The concept of “nudge” seems to be trending in the public consciousness of the UK at the moment. But why do some people find it morally questionable? And how can it be used in the effective design of systems, processes and working practices?
The idea of structuring situations so certain actions or choices are easier to make has been discussed and debated in relation to a number of different issues. The government’s championing of the idea has contributed to its popularity. It has established a behavioural insight team to find cost savings in service delivery through, in Nick Clegg’s words, “making the better choice the easier choice”. That quote demonstrates the reason that nudge can generate a fair amount of controversy: who decides what “the better choice” is? Isn’t this just an example of at best paternalistic policy-making or at worst cynically manipulative behaviourism?
Do things with people not to them
To move past this question we need to recognise that the basic concept as I outlined it earlier isn’t complete. A more accurate version would be: structuring situations by working with the people affected so the choices that they want to make are easier to make. This change makes all the difference, resolving the ethical issues and making any “choice architecture” much more effective. The change rests on the idea, central to disciplines such as organisational development and change, that you don’t do things to people, you do things with people.
Nudge and the design of systems
This is how we apply the idea within our work. When we’re designing systems or helping users, groups and businesses change working practices and processes, we first spend time with them to understand their work, what they’re trying to achieve, the ecosystem of technology they use and its centre of gravity. We can then work with them to structure technology, processes and practice to help them achieve their goals. We take advantage of social dynamics to amplify positive behaviours (an approach we term Social Experience Design). We alter how systems are linked and where information is surfaced, guided by knowledge of individual goals and behaviours, to ensure that the actions that people want to perform are easy to perform.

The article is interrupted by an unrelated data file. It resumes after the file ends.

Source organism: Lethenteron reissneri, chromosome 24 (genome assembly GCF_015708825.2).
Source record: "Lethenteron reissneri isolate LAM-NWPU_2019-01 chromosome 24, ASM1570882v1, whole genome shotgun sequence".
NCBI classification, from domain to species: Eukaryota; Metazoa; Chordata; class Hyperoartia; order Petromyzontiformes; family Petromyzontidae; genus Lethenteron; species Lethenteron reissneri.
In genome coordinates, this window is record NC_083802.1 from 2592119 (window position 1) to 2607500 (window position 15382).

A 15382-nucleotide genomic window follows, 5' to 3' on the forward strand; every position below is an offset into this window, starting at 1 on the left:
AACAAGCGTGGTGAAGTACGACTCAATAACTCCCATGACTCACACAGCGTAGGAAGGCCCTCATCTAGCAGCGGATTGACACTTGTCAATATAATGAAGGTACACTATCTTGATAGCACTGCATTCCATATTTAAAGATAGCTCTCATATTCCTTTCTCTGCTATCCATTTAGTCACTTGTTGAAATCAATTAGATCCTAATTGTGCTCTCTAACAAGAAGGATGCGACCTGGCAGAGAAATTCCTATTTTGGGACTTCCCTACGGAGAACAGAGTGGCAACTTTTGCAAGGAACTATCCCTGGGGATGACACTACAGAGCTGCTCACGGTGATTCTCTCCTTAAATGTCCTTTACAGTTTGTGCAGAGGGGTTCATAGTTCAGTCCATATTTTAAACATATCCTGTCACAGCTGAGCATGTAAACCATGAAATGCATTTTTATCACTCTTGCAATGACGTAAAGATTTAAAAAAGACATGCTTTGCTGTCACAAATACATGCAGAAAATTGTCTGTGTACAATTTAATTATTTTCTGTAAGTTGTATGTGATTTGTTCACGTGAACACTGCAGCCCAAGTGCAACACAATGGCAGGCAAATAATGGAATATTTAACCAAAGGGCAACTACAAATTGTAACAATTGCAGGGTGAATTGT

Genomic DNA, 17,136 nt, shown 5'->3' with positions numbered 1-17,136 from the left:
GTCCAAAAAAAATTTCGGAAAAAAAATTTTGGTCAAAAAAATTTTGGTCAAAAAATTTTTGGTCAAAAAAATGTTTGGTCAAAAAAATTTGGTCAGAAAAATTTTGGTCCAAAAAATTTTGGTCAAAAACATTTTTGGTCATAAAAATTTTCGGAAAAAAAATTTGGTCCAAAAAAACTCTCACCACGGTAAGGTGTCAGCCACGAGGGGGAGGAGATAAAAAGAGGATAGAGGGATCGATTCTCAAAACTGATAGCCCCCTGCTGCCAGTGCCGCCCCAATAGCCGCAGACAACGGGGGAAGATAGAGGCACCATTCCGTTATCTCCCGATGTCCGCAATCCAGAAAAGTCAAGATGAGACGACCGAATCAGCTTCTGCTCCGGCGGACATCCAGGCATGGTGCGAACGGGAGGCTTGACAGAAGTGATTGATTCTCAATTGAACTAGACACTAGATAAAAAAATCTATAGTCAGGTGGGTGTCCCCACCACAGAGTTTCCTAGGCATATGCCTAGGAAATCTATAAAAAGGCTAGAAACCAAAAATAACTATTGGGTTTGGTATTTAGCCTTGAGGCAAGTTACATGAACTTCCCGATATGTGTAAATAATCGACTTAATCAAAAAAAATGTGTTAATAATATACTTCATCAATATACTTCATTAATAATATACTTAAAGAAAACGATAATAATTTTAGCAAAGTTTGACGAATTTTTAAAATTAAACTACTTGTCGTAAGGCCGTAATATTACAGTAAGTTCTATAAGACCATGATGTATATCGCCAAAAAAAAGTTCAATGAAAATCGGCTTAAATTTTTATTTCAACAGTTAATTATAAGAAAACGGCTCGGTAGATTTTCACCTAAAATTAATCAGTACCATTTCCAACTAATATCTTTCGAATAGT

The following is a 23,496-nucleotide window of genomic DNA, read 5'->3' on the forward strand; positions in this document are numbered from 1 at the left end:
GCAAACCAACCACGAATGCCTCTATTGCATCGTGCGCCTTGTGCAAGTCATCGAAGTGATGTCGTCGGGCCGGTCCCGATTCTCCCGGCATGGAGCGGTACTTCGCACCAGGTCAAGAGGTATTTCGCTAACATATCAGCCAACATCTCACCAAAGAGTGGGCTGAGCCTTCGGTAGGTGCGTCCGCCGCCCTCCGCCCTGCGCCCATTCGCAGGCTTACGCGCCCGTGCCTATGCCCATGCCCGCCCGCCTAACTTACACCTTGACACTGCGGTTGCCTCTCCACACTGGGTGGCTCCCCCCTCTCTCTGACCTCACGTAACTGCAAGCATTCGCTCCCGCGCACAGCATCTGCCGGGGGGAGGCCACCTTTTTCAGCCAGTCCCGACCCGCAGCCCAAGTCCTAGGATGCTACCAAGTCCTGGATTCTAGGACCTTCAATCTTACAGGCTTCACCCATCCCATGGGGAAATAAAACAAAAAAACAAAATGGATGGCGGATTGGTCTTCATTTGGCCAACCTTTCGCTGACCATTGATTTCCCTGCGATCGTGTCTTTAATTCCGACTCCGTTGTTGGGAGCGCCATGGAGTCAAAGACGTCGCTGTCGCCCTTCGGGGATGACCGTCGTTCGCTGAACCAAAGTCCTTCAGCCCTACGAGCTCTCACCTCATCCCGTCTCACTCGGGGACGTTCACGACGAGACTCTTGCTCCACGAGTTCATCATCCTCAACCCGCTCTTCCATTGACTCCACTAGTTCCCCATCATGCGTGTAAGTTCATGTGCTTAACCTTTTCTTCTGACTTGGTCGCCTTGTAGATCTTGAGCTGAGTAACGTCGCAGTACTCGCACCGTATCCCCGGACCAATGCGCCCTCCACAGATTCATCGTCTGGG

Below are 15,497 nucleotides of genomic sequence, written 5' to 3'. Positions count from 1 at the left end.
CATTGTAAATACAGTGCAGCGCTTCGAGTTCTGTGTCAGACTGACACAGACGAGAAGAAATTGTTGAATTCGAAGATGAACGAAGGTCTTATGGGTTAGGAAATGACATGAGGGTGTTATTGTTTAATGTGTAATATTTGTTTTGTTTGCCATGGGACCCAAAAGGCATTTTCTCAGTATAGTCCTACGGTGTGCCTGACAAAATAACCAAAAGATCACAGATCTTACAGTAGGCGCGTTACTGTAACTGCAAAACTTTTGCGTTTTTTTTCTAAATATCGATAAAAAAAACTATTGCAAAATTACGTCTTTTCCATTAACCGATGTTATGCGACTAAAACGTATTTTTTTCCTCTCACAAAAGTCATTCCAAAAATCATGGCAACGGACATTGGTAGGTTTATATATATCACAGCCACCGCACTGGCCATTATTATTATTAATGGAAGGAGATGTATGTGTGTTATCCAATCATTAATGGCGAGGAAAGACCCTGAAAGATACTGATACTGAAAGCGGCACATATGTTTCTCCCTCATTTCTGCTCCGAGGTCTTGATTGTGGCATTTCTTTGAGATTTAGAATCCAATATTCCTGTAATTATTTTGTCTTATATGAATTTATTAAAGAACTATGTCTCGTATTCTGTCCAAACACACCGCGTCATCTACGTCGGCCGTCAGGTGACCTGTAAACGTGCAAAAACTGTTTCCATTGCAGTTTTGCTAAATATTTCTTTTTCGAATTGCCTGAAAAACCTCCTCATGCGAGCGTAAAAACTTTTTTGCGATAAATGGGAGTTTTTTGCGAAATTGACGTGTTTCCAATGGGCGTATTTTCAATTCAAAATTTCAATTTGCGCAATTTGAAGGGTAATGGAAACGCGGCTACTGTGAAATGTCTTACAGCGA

For example, in a recent strategic project for a large engineering-based company we looked at how we could update their pioneering but aging knowledge management infrastructure from being email-based with web archives to having more emphasis on the web-based part of the solution. Instead of recommending a social platform, termination of the email-based system and a communication and marketing plan to broadcast the new development, we recommended tighter integration between the email aspect and web-based aspect of the system. By allowing users to discover the usefulness of the updated web-based system in the flow of their existing work we could help them achieve their goals – better access to both people and information – more easily.
We’re only human. We watch more TV than we’d like, we don’t save for our pension when we know we should and we find it hard to cope with the multiple sources of data that we each have to contend with on a daily basis. But mandating certain behaviours or conditioning them in us through rewards and punishments is morally dubious and ultimately ineffective. Simple, smart, more human design of systems and processes that sees people as driven by the need for meaning and community in their work and that works with them to achieve change is a far more cost-effective and rewarding approach.